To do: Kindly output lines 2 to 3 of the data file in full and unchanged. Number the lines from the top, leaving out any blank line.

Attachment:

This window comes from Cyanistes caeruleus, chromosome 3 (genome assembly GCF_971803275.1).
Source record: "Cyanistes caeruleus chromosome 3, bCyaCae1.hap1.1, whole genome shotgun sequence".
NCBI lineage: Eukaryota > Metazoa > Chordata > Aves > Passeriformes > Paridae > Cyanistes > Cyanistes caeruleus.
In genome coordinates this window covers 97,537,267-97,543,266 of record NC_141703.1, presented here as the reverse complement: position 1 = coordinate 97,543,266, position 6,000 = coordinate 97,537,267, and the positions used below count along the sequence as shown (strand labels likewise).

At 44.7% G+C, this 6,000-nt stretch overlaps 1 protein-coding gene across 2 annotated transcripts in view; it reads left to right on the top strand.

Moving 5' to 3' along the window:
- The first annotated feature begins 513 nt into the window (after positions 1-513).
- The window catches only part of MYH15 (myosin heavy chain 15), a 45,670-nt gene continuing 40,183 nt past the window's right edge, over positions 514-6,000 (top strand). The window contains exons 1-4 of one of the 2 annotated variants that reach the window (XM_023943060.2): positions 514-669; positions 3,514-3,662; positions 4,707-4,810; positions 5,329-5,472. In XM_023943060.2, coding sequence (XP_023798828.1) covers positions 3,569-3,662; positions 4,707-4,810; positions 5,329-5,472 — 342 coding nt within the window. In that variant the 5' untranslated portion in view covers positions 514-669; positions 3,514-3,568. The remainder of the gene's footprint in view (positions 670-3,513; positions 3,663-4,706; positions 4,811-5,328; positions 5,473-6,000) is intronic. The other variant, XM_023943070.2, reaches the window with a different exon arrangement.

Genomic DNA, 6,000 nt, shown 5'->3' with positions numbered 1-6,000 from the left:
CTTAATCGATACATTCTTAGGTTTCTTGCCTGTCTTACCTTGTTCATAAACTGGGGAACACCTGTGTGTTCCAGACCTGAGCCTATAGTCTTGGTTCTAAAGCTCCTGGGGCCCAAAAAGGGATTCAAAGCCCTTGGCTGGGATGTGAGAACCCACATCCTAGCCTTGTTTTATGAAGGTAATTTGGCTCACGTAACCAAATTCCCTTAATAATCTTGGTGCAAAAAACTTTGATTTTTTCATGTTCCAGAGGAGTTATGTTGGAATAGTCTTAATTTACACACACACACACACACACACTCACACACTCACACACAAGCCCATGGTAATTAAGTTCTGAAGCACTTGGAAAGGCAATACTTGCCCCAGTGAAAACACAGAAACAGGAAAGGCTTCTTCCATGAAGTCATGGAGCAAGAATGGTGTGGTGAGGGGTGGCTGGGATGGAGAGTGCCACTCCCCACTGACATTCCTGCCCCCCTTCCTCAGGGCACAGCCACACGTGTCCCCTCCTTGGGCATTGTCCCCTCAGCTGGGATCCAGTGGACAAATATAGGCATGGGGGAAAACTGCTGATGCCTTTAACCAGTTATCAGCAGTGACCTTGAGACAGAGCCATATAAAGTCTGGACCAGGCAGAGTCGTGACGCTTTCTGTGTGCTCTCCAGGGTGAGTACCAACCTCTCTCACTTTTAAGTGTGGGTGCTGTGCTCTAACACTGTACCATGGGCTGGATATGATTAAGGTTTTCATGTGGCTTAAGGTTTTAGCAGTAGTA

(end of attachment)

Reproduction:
Source record: "Cyanistes caeruleus chromosome 3, bCyaCae1.hap1.1, whole genome shotgun sequence".
NCBI lineage: Eukaryota > Metazoa > Chordata > Aves > Passeriformes > Paridae > Cyanistes > Cyanistes caeruleus.